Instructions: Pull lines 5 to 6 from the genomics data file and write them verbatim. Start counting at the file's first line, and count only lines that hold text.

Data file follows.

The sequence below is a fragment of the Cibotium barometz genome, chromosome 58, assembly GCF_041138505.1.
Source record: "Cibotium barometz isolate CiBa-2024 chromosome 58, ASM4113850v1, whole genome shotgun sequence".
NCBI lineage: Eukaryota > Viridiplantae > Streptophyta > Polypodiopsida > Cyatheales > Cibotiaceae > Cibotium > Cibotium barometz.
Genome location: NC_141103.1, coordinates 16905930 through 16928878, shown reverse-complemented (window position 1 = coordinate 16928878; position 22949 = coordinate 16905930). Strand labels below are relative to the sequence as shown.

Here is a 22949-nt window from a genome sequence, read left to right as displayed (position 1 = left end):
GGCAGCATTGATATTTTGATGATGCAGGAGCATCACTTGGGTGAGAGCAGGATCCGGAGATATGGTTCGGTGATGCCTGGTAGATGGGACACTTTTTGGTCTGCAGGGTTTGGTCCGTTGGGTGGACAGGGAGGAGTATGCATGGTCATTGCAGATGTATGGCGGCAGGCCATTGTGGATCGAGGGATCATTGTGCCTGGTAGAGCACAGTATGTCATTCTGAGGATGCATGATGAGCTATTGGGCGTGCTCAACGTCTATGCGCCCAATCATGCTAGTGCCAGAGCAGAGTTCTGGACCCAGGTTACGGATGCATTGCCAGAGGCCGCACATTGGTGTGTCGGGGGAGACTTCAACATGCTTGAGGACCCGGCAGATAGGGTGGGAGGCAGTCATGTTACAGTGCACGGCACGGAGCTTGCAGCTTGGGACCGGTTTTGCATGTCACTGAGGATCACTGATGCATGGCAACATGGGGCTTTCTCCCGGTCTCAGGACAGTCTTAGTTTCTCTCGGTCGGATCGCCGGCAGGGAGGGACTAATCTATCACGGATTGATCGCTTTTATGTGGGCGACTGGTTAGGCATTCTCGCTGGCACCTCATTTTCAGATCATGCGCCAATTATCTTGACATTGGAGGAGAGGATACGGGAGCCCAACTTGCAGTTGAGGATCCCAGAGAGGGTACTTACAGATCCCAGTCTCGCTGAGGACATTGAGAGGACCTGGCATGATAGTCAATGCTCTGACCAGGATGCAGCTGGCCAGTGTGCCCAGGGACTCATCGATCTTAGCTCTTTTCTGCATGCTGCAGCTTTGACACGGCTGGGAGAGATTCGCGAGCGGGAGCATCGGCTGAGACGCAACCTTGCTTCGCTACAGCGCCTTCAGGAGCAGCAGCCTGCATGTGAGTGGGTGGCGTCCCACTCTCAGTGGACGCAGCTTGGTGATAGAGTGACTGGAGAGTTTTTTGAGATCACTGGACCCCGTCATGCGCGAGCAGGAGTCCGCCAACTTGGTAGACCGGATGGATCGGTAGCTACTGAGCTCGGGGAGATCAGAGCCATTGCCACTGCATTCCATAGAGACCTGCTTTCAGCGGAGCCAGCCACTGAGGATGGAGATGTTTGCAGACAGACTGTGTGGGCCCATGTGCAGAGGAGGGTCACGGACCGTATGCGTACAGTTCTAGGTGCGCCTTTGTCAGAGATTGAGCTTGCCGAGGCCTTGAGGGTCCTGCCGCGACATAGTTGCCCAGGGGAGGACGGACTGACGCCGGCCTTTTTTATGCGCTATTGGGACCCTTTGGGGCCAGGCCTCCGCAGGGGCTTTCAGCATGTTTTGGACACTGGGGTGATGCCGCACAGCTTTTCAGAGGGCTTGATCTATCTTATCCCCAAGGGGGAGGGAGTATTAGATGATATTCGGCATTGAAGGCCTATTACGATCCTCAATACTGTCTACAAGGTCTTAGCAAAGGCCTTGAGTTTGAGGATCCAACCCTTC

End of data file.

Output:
Here is a 22949-nt window from a genome sequence, read left to right as displayed (position 1 = left end):
GGCAGCATTGATATTTTGATGATGCAGGAGCATCACTTGGGTGAGAGCAGGATCCGGAGATATGGTTCGGTGATGCCTGGTAGATGGGACACTTTTTGGTCTGCAGGGTTTGGTCCGTTGGGTGGACAGGGAGGAGTATGCATGGTCATTGCAGATGTATGGCGGCAGGCCATTGTGGATCGAGGGATCATTGTGCCTGGTAGAGCACAGTATGTCATTCTGAGGATGCATGATGAGCTATTGGGCGTGCTCAACGTCTATGCGCCCAATCATGCTAGTGCCAGAGCAGAGTTCTGGACCCAGGTTACGGATGCATTGCCAGAGGCCGCACATTGGTGTGTCGGGGGAGACTTCAACATGCTTGAGGACCCGGCAGATAGGGTGGGAGGCAGTCATGTTACAGTGCACGGCACGGAGCTTGCAGCTTGGGACCGGTTTTGCATGTCACTGAGGATCACTGATGCATGGCAACATGGGGCTTTCTCCCGGTCTCAGGACAGTCTTAGTTTCTCTCGGTCGGATCGCCGGCAGGGAGGGACTAATCTATCACGGATTGATCGCTTTTATGTGGGCGACTGGTTAGGCATTCTCGCTGGCACCTCATTTTCAGATCATGCGCCAATTATCTTGACATTGGAGGAGAGGATACGGGAGCCCAACTTGCAGTTGAGGATCCCAGAGAGGGTACTTACAGATCCCAGTCTCGCTGAGGACATTGAGAGGACCTGGCATGATAGTCAATGCTCTGACCAGGATGCAGCTGGCCAGTGTGCCCAGGGACTCATCGATCTTAGCTCTTTTCTGCATGCTGCAGCTTTGACACGGCTGGGAGAGATTCGCGAGCGGGAGCATCGGCTGAGACGCAACCTTGCTTCGCTACAGCGCCTTCAGGAGCAGCAGCCTGCATGTGAGTGGGTGGCGTCCCACTCTCAGTGGACGCAGCTTGGTGATAGAGTGACTGGAGAGTTTTTTGAGATCACTGGACCCCGTCATGCGCGAGCAGGAGTCCGCCAACTTGGTAGACCGGATGGATCGGTAGCTACTGAGCTCGGGGAGATCAGAGCCATTGCCACTGCATTCCATAGAGACCTGCTTTCAGCGGAGCCAGCCACTGAGGATGGAGATGTTTGCAGACAGACTGTGTGGGCCCATGTGCAGAGGAGGGTCACGGACCGTATGCGTACAGTTCTAGGTGCGCCTTTGTCAGAGATTGAGCTTGCCGAGGCCTTGAGGGTCCTGCCGCGACATAGTTGCCCAGGGGAGGACGGACTGACGCCGGCCTTTTTTATGCGCTATTGGGACCCTTTGGGGCCAGGCCTCCGCAGGGGCTTTCAGCATGTTTTGGACACTGGGGTGATGCCGCACAGCTTTTCAGAGGGCTTGATCTATCTTATCCCCAAGGGGGAGGGAGTATTAGATGATATTCGGCATTGAAGGCCTATTACGATCCTCAATACTGTCTACAAGGTCTTAGCAAAGGCCTTGAGTTTGAGGATCCAACCCTTC